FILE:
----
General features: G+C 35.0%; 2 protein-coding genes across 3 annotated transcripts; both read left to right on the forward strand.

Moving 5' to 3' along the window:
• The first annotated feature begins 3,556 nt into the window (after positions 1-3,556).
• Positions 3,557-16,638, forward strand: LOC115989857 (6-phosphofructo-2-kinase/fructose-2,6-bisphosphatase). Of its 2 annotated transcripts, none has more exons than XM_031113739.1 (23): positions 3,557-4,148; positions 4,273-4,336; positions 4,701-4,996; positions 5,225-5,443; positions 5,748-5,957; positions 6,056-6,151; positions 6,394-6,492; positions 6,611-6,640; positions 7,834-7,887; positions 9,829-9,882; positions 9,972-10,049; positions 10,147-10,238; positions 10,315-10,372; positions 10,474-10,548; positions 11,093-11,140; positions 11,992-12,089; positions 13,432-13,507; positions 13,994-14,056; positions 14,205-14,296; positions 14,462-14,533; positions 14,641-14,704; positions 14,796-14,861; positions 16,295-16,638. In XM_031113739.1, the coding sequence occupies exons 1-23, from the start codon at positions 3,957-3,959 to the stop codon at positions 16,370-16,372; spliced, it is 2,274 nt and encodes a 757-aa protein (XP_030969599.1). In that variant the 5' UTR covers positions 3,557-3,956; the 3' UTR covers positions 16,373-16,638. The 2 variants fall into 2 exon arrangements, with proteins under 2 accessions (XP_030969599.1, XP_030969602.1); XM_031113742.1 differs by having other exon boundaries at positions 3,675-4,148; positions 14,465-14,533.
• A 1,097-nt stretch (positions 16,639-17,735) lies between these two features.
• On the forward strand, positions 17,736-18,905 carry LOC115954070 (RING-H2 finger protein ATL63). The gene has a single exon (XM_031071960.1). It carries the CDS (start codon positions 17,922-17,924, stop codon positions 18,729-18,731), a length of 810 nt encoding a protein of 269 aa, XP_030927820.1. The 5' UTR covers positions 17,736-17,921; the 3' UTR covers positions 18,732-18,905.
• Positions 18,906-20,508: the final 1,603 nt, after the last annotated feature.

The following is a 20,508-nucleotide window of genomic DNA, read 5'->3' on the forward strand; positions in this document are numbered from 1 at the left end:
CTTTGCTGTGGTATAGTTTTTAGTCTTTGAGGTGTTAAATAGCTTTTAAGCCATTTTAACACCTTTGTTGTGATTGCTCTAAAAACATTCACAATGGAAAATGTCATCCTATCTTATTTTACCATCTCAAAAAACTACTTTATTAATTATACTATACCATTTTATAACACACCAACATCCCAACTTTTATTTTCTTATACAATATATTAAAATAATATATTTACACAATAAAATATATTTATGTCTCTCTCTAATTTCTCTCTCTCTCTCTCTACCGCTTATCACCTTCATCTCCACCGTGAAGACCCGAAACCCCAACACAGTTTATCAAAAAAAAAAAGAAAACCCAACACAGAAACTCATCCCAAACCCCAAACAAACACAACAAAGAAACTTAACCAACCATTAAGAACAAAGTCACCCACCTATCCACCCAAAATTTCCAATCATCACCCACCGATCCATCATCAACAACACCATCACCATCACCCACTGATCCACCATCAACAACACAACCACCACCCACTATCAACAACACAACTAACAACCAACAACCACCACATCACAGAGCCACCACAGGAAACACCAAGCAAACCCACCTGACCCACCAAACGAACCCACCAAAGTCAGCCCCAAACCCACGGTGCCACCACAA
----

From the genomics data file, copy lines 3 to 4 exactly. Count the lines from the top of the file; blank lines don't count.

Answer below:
• The first annotated feature begins 3,556 nt into the window (after positions 1-3,556).
• Positions 3,557-16,638, forward strand: LOC115989857 (6-phosphofructo-2-kinase/fructose-2,6-bisphosphatase). Of its 2 annotated transcripts, none has more exons than XM_031113739.1 (23): positions 3,557-4,148; positions 4,273-4,336; positions 4,701-4,996; positions 5,225-5,443; positions 5,748-5,957; positions 6,056-6,151; positions 6,394-6,492; positions 6,611-6,640; positions 7,834-7,887; positions 9,829-9,882; positions 9,972-10,049; positions 10,147-10,238; positions 10,315-10,372; positions 10,474-10,548; positions 11,093-11,140; positions 11,992-12,089; positions 13,432-13,507; positions 13,994-14,056; positions 14,205-14,296; positions 14,462-14,533; positions 14,641-14,704; positions 14,796-14,861; positions 16,295-16,638. In XM_031113739.1, the coding sequence occupies exons 1-23, from the start codon at positions 3,957-3,959 to the stop codon at positions 16,370-16,372; spliced, it is 2,274 nt and encodes a 757-aa protein (XP_030969599.1). In that variant the 5' UTR covers positions 3,557-3,956; the 3' UTR covers positions 16,373-16,638. The 2 variants fall into 2 exon arrangements, with proteins under 2 accessions (XP_030969599.1, XP_030969602.1); XM_031113742.1 differs by having other exon boundaries at positions 3,675-4,148; positions 14,465-14,533.